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of the heart's peace of Ellen: happily for her, she knew not the cause. The infatuated votary of dissipation, for this phantom Henry had sacrificed every virtuous prin• ciple; at the gaming-table time, fame, fortune, all were squandered ; and finding his resources unequal to his wants, he had determined to forge a draft in his father's name, hoping to replace the money before the act was discovered. To imitate the signature with exactness, he had recourse to one of his father's letters; it was the first which Henry had received on his arrival in the capital, and contained all the admonitions to virtue, all the dissuasives from vice, which a parent's heart could dictate. Though buried in the silence of night, and in the solitude of his chamber, still the consciousness of his purpose paralysed his hand : he falteringly opened it, but started on discovering that it held his still-loved Ellen's tress of amber hair. The sight of it revived all the recollections of joy and innocence connected with her image : he paused even upon the threshold of crime; he perused the admonitions of his father, and virtue conquered. But too transient, alas ! was her empire : Henry, impelled by vanity, and lured by the fascinations of a beauty who, bound to no authority but that of passion, prepared to fly from a husband only too indulgent, from children whose only fault was, that their helplessness and innocence reproached their mother. The day previous to that had arrived on which Henry had resolved to separate from innocence for ever; the arrangements for his departure were comupleted, except packing the few valuables he possessed, which were contained in an antique cabinet; and he proceeded with hurried abstraction to remove them into a small casket. One ring only, and that the inost valuable, was missing; there still remained a small box unexamined : with a mind absorbed in the contemplation of one idea, he mechanically opened it; the ring was indeed there, but with it was the hair of that onceloved one, whose image had gradually faded from his soul, as the bright rainbow of heaven retires from the approach of the whirlwind and the storm. He remained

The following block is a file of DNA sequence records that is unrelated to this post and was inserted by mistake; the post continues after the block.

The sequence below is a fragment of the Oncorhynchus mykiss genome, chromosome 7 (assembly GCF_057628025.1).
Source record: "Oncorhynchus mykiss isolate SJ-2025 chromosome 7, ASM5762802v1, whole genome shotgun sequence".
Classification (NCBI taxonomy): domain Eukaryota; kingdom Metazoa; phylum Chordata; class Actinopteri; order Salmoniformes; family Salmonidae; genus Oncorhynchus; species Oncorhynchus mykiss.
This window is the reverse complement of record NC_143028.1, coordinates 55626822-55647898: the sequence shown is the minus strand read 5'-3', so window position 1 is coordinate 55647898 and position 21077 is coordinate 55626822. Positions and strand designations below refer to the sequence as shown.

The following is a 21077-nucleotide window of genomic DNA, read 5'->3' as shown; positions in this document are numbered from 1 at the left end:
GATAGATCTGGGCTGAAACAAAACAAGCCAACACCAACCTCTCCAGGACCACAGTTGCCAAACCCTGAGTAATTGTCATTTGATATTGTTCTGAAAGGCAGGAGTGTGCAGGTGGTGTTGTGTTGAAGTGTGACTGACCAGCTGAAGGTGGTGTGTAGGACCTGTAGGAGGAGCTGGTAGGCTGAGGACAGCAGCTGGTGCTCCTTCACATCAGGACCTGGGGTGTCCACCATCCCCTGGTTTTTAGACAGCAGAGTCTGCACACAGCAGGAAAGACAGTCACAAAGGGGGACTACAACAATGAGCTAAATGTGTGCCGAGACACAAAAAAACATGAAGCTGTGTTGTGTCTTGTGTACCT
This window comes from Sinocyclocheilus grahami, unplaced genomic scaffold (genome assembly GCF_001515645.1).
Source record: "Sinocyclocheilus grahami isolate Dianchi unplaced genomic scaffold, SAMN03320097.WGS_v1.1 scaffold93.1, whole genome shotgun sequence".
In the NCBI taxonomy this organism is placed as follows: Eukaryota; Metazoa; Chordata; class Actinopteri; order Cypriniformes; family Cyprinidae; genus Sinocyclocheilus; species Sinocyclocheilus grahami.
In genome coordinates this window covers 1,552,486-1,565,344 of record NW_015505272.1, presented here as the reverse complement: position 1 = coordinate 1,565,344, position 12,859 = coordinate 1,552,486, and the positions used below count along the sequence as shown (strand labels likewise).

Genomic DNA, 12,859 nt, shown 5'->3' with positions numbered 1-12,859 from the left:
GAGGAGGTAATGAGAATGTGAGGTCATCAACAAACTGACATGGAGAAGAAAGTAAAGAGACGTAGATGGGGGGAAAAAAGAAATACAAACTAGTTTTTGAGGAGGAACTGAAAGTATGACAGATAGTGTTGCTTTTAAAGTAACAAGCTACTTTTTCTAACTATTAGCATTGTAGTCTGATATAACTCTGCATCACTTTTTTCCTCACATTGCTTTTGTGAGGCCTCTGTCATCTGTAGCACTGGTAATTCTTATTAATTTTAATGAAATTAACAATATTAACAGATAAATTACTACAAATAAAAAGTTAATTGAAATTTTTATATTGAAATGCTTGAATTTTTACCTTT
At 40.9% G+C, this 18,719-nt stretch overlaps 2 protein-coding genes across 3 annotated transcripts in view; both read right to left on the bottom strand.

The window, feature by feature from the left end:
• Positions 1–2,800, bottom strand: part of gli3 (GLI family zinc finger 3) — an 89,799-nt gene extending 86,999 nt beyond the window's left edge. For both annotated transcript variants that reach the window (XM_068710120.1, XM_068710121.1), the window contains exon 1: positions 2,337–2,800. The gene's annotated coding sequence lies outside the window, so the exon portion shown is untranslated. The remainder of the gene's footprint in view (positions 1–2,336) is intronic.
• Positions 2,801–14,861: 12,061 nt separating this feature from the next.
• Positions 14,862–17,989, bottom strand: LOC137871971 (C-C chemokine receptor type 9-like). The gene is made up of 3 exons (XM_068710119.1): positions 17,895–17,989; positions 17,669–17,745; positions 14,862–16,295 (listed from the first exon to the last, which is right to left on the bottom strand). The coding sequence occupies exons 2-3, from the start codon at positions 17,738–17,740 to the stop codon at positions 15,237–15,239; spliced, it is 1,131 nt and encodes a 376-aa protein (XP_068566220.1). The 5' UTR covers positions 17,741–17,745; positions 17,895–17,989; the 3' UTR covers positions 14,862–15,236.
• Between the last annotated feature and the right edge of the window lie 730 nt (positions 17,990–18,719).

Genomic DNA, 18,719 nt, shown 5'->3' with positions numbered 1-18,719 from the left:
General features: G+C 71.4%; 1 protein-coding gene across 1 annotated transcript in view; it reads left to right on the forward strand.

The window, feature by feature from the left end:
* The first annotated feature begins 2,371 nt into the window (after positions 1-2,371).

for a few minutes riveted to the spot; but in those minutes the electric spark had flown through memory, and the pictures of early happiness and love appeared glowing as the sea when it blushes a welcome to the morning: Distracted by remorse, he instantly resolved to abandon his present design, and wrote an eternal farewell to her whose loveliness had seduced him from the path of honour. He then remembered with agony the time which had elapsed since he had last written to Ellen; and resolving to tell his tale of penitence in person, be trusted the persuasions of love would obtain his pardon. On arriving at her cottage, he found the roses blooming as when he left it, and the brightness of a summer's day diffusing loveliness and animation over nature. With a heart vibrating between hope and fear he entered the cottage, and there found all that remained of Ellen. Exhausted by disease, she was reclining on a sofa, pale as the snow-drop, which, rearing its gentle head to meet the sunbeam which it loves, is withered by the winter's blast, then droops and dies. After recovering the shock which Henry's presence gave her, she calmly listened to the recital of his errors and his repentance; then fixing her mild eyes upon him, “ Henry,” she said, “I feel that my very hours are numbered. Believing that you had trampled on a heart which only beat for you, death has long appeared as the best gift of Heaven. How much, how dearly I have loved, my grave will tell you! May God bless you for soothing with your presence my dying moments! and oh! may he doubly bless you, for cheering me with the hope that we shall meet in a better world : that has extracted the last thorn from my death-pillow: that has"-she clasped her hands as if in prayer,--she looked up to heaven, and expired!
POPULAR SUPERSTITIONS. The feathers of a dove are supposed to possess a very particular power of resisting death; a person laying his head upon a pillow stuffed with them cannot die, but continues struggling with the agonies of death till it is removed. On this account the pillows of dying persons are frequently taken away lest they should contain pigeon's feathers.
Fern-seed is imbued with very important magical properties, and the spirits are so very tenacious of it, that they will not suffer any person to gather it in quiet. A woman, who was sent to gather some, reported that the spirits whisked by her ears, and sometimes struck her hat, and different parts of her body; and when, at length, she had collected a considerable quantity, and, as she thought, secured it, the box proved to be empty.
Many people destroy the egg-shells after they have eaten the meat: this custom originated from a desire of preventing witches from using them as boats. . A Manuscript in the Cotton Library, marked Julius,